An alternate solution is to use diesel locomotive cable (DLO), Type W mining cable or another finely stranded Listed cable. Table 2 below lists typical insulation thicknesses and strand counts of these cable types.
|Gauge Size (AWG/kcmil)||Welding Cable (600 V)||UL Style 1283 (8–2 AWG)5 UL Style 1284 (1 AWG–500 kcmil)6||DLO (2,000 V)||Type W (2,000 V)|
|*Common construction, subject to change per manufacturer|
Table 2: Insulation Thickness and Strand Count of Common Flexible Cable
DLO, which is 2 kV UL Listed RHH/RHW single conductor with flexible stranding and a CPE jacket extruded over the insulation, is commonly used where the installation or application requires flexibility. DLO is suitable for use in wet or dry areas, conduits, ducts, troughs or cable tray.
Type W mining cable is used in industrial and light-to-medium mining applications, heavy-duty service and as temporary power supply cables in accordance with NEC Article 400 Flexible Cords and Cables. The most common mining cable standard is ICEA S-75-381.8 Type W can also be UL Listed to UL Subject 1650.4 Type W is rated 2,000 V and can be made in single or multiconductor jacketed constructions.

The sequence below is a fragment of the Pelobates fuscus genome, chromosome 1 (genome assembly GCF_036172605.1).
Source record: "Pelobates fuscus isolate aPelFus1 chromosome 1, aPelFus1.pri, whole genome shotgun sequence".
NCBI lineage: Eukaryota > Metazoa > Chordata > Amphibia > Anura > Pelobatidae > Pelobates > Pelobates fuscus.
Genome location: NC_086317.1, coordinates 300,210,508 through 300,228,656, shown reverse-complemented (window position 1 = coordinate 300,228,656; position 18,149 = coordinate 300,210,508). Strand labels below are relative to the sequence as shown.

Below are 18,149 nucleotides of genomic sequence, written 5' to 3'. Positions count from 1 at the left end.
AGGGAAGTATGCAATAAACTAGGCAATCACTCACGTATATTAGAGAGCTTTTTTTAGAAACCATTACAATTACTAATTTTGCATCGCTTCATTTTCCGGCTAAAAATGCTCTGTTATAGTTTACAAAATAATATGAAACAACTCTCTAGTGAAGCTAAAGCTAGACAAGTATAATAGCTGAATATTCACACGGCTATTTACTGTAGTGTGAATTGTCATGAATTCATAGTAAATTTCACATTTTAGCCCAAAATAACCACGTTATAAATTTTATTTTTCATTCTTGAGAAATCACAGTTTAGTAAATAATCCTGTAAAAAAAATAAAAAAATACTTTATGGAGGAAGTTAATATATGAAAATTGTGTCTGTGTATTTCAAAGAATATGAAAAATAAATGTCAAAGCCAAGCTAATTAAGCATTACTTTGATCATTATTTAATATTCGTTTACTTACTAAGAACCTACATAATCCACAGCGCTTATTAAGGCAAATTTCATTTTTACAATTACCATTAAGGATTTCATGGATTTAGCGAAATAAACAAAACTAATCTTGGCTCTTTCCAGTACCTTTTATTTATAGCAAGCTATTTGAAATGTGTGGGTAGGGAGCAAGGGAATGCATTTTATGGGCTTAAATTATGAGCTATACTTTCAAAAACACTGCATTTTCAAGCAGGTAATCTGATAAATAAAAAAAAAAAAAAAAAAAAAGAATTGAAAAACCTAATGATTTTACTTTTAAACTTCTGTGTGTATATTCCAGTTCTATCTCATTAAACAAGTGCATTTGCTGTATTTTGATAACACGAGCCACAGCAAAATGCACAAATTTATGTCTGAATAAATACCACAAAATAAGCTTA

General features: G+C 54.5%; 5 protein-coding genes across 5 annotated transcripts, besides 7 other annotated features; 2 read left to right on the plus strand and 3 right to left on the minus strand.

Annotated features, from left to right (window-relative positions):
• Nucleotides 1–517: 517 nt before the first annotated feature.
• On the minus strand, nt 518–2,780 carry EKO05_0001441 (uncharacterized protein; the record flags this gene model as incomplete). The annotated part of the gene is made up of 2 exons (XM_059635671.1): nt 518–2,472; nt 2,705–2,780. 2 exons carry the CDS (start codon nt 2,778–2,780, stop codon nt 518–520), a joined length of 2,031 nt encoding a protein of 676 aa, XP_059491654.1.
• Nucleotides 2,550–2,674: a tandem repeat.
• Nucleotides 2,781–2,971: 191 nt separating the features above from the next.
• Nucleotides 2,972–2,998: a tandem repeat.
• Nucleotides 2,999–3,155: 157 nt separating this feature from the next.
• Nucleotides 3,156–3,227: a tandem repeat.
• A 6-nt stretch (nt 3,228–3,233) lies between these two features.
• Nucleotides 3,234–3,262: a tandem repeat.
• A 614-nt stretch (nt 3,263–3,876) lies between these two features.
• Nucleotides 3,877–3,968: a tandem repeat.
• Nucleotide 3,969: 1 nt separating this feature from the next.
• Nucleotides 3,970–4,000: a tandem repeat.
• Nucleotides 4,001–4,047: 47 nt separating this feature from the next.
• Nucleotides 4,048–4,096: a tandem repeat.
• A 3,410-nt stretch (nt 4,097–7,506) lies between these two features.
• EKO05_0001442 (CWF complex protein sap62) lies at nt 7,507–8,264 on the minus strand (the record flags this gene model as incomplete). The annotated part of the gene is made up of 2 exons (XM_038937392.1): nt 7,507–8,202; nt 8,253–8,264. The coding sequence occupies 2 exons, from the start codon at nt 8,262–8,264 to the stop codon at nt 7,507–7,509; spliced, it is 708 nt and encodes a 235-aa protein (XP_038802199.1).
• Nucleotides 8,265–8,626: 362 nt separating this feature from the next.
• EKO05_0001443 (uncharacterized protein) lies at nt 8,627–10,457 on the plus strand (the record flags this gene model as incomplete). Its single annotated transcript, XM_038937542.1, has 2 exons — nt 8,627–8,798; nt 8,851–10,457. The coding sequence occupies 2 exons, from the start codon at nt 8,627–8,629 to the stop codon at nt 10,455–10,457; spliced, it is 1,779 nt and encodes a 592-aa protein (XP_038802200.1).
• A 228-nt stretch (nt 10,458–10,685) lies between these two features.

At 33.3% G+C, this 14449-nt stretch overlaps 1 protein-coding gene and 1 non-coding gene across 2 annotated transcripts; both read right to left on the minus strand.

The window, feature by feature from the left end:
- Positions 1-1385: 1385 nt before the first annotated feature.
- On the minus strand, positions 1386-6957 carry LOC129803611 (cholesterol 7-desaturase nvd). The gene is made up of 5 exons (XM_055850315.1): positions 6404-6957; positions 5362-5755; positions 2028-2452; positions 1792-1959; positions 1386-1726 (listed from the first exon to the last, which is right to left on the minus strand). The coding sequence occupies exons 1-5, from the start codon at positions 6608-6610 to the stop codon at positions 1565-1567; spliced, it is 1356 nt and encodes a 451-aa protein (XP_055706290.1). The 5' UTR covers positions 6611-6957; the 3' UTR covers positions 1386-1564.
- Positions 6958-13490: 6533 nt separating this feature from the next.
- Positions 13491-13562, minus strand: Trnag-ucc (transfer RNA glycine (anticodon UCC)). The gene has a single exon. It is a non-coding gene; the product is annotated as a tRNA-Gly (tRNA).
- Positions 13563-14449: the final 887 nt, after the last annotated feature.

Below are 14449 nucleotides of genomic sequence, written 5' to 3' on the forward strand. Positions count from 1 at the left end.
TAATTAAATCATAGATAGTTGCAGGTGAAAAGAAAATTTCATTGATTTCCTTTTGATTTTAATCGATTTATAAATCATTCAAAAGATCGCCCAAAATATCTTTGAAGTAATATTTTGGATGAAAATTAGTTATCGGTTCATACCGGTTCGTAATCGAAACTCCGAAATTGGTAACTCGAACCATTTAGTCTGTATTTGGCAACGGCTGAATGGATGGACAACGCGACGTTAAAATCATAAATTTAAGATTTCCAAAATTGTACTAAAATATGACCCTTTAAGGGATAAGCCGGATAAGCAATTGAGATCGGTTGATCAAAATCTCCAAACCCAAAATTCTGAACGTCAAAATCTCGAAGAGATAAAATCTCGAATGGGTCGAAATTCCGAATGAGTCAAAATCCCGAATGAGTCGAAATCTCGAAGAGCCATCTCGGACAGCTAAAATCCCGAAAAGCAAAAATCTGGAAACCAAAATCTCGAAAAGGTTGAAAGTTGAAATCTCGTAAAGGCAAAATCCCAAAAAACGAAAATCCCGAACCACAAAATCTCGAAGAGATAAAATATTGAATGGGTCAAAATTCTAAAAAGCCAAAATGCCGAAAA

UL AWM Styles 1283 and 1284 are single-conductor thermoplastic wires that are dual listed MTW, TEW and THHW and are acceptable for flexible applications that are 600 V or less. These wires are commonly used in control cabinets, internal wiring of applications and machine tools where tight spaces require high flexibility and good durability.
1. NFPA 70 2014, National Electrical Code 2013, National Fire Protection Association,
2. The Procedure Handbook of Arc Welding. 12th ed. Cleveland: The Lincoln Electric Company, 1973. Print.
3. “Subject 1276 Outline of Investigation for Welding Cable.” Underwriters
4. “Subject 1650 Outline of Investigation for Portable Power Cable.” Underwriters
5. “Appliance Wiring Material Style 1283.” UL iQ. Underwriter Laboratories, 04 Nov 2004. Web. 2 Apr 2014.
8. “ANSI/NEMA WC 58 ICEA S-75-381.” Portable and Power Feeder Cables For Use in Mines and Similar Applications. Rosslyn, Virginia: 2008.